Sunday, March 24, 2013

Are Cockroaches Coming to Gate City, Virginia?

First the credit, or blame, goes to Glenn Beck, for recommending in Cowards that conservative bloggers attend neighborhood meetings and write about those. That's why I went to the neighborhood meeting last week.

My neighborhood, just past the western limits of Gate City, has had very few meetings. So few that there is no public gathering place. The meeting was held on private property.

The topic was a proposed replacement for septic tanks, which is what many of these people currently have. Some people have had little trouble with their septic tanks. Because the hosts of the meeting are related to me, and the school bus used to stop at their property, I remember some of their problems with septic tanks. Those rental houses they used to try to manage, with the renters that moved out every year no matter how low the rent was, and the lush, marshy lawns that looked marshy and smelled...why am I not surprised that the senior male in this family told the meeting, twice, "I want sewers!"?

If his property were my property, I'd be tempted to want sewers. They might still be a nasty mess--sewers are not a great technological improvement over septic tanks, and are apt to flood, such that people walking down the street don't know whether a Situation of Extreme Pollutedness is coming from a septic tank or a sewer--but I personally wouldn't be blamed for the mess.

The weird part about the meeting was that nobody even seemed aware of the real twenty-first-century solution, which happens to be what my forward-thinking parents installed at the Cat Sanctuary back in the 1990s. Namely, water-free toilets. They're not mess-free; in fact they're built to need cleaning daily. But the mess is never quite as nasty as a flooded sewer. Or septic tank.

There are valid reasons why people would choose a sewer system, especially the people who live in the valley below the mountain on which the Cat Sanctuary sits, and in view of the population density in the valley and the age of the residents a sewer system may be viable and sustainable for them. It's not the Greenest option, it's not the cheapest option, and technologically it's retrograde, but it's probably the easiest option for disabled senior citizens to handle.

All I have to say about the proposed sewer system is, don't even think about extending it up onto the mountain, as someone suggested after the meeting broke up. Sewers may be sustainable for a flat road where a lot of people live just a few feet away from the proposed installation. They are not a viable option for the mountain.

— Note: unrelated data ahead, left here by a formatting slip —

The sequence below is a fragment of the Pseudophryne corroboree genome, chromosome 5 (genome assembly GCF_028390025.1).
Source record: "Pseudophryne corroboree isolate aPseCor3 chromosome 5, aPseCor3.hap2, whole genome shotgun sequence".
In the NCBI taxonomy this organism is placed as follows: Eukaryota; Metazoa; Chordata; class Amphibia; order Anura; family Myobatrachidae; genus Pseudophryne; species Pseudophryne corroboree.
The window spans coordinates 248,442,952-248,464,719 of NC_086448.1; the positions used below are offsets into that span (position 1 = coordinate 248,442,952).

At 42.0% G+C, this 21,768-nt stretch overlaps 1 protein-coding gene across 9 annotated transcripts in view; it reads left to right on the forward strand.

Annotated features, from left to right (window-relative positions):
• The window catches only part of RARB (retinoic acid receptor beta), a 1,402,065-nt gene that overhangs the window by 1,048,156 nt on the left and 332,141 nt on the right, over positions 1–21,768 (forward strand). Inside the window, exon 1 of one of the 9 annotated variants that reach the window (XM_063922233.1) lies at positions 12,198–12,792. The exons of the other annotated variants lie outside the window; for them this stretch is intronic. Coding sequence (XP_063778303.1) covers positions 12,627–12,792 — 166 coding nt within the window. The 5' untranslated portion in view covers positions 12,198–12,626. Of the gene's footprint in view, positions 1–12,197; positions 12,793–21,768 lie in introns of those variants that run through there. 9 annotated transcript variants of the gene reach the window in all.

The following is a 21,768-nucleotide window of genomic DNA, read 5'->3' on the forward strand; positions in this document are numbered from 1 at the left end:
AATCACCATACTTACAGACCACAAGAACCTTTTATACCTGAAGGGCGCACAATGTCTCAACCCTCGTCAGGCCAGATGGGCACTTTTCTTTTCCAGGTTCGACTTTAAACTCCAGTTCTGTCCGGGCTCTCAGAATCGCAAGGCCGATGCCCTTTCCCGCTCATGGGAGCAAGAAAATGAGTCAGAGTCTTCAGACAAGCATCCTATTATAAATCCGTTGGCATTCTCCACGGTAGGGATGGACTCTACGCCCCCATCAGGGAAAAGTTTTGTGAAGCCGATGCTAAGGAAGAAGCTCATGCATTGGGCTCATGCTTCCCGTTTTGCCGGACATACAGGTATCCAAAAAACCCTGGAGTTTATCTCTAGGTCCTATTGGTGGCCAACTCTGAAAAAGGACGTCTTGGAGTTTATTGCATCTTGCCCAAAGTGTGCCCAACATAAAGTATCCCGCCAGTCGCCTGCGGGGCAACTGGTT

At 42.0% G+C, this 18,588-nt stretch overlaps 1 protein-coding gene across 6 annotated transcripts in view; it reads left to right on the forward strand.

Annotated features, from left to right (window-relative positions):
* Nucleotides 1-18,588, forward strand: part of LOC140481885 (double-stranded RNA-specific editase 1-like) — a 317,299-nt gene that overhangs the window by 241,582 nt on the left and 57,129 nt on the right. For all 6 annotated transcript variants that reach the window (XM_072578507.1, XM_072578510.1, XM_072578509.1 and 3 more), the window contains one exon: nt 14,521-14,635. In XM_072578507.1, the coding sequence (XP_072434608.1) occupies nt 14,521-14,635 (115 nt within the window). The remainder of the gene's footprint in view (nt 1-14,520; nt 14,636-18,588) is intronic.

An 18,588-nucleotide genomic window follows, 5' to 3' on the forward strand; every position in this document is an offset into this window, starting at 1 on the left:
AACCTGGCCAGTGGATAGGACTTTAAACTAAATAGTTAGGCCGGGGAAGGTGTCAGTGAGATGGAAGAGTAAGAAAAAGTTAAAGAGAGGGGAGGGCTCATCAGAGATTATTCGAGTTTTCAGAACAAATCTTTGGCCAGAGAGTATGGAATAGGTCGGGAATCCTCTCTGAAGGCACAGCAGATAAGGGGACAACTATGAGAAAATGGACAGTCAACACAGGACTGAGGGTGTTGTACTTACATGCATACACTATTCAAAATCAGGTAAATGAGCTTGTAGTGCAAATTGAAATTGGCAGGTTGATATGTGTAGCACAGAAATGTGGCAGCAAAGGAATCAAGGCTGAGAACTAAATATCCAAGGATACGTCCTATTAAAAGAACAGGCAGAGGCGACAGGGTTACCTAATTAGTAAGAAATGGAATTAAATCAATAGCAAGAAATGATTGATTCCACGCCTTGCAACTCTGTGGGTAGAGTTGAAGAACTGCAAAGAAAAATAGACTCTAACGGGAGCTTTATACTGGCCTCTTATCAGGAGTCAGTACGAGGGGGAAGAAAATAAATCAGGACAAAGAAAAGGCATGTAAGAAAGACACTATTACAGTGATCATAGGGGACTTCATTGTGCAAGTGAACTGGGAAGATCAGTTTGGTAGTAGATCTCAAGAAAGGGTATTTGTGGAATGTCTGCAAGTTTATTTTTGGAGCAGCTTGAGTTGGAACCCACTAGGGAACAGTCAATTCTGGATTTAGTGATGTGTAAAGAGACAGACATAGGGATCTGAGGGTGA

But in view of last week's discussion of German Roaches at The Blaze, and of last week's discussion of sewers for the west end of Gate City, here is a short discussion of the new fauna that are likely to be observed in the valley if sewers are adopted (per one of those Sustainable Communities grants Stanley Kurtz just blasted)...Warning: this discussion contains graphic gross-outs.

North America now has five species of insects in the cockroach family that are often found near human homes. The one that's familiar in Gate City is the Wood Roach, Parcoblatta pennsylvanica. Wood Roaches are the purists of the family; they live outdoors and eat only decaying wood or wood products. Male Wood Roaches can fly, like to travel, and sometimes come into a house with a load of firewood or a box or crate that's been outdoors. They don't usually panic and bolt for the outdoors; they rest peacefully indoors until sundown, when they find their way out again.

Although they're not especially pleasant to look at or be around, and their presence can indicate that your walls, shed, woodwork, or stored objects are dangerously damp, Wood Roaches are considered harmless. They're vulnerable to the same treatments you'd use to get rid of other roaches, and the species is not endangered, but there's no need to do anything about Wood Roaches.

Here's the Wikipedia page for Wood Roaches:

Here's a page from Sweetbriar College:

Another species many of us know better than we want to know is the much larger Palmetto Roach, Eurycotis floridana, also known as the Florida Woods Roach, Southern Roach, Queen Roach, Water Roach, Water Bug, Stinking Roach, Giant Flying Roach, or Horrid Kingsport Bug. Here's their Wikipedia page:

Easily twice as long as a Wood Roach and sometimes longer than the American Roach, the Palmetto Roach isn't afraid of light or of much else. Its strong odor is thought to come from stomach gas produced by its willingness to eat anything. You can see bite marks where it's nibbled on a book binding, a piece of fruit, etc., and if you fall asleep with food traces on your hands or face it just might nibble on you. (Palmetto Roaches aren't strong enough to bite seriously, but they're not vegetarians and will happily swallow flakes of your epidermis along with the grease or sugar they're removing for you.) You can hear a Palmetto Roach scuttling across a hardwood floor. If you wake up and step into your slippers in the dark, and a Palmetto Roach happens to be gnawing on the lining of your slipper, the crunch and squish will cover a good half of the sole.

(I said this article would contain graphic gross-outs. It gets ickier. Don't read this post while eating.)